wait their parents must have….you know, this has been going on
for a long time. Madeira, my dear?

Presidents
Day, Feb. 18. This year it falls on the 18th. Paleo's
are happy on any day that government closes. The reason we have
this holiday has little to do with celebrating American Presidents,
rather it has to do with two Presidents we used to honor separately
in February being consolidated into one holiday.

As
noted above "…there is something wrong with a philosophy
that consumes its' own heroes." Statism has triumphed due to
war, as war is still the "health of the state" [thank
you, Randolph Bourne]. To get the war, though, you first need the
warrior President.

Of
the three branches of the federal government, statism has needed
and used the executive branch more than the Congress or Judiciary.

But
in the effort by the statist to celebrate all Presidents with this
holiday they fall to banality.

What
is a paleo to do? Remember Thomas Jefferson or Andrew Jackson [on
the National Bank, not on the Tariff Crisis or Cherokee relocation]
or the last good Democrat, Grover Cleveland.

Washington's
Birthday, Feb. 22. "First in war, first in Peace," author
of a Farewell Address that guided our country toward Republic and
away from Empire. A man of such impeccable integrity that even his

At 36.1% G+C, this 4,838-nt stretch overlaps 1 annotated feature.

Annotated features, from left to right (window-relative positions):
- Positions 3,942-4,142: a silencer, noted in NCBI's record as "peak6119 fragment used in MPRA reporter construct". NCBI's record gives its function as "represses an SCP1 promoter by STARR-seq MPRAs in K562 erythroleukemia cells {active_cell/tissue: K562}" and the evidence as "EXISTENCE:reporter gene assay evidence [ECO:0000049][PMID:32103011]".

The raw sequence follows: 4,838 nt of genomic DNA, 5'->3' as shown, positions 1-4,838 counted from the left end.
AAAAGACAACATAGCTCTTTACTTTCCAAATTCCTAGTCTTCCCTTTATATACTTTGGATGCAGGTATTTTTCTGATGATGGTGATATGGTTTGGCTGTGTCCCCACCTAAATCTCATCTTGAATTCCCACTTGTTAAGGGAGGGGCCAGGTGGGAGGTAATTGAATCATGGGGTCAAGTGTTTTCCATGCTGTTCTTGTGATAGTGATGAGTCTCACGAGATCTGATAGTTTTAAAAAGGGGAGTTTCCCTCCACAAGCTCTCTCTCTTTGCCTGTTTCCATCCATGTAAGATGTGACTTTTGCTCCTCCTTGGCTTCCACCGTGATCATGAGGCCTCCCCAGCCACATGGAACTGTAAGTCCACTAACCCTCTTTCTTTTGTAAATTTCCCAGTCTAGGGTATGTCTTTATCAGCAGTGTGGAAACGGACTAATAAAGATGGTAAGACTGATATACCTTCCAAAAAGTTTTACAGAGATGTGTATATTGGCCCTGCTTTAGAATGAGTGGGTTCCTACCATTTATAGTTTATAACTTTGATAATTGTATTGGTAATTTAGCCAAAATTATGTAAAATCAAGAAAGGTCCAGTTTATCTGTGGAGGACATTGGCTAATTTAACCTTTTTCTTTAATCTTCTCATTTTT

political enemies trusted him.

Yes,
he supported the awful Alien and Sedition Act, enforced the Whiskey
tax [actually resistance to that tax killed it, but that is another
matter] and was a Federalist.

There
is something of a fraud involved in our first George President.

Anti-Federalist
agitation had stymied adoption of the 1787 Constitution overthrowing
the Articles of Confederation. What broke the opposition were two
items: that the first President would be George Washington and that
the Congress would enact a Bill of Rights as Amendments to the Constitution.

What
is the fraud?

That
someday someone of less impeccable integrity would be President,
but we would still be stuck with the far more centralized Constitution
instead of the Confederation.

Still,
it seems almost mythic: an American President who was trusted by
all the political players because of his honesty and integrity.
An experience unhappily remote from our own.

February
4, 2002

Alan
Turin [send him mail]
an attorney by training, works in the computer industry.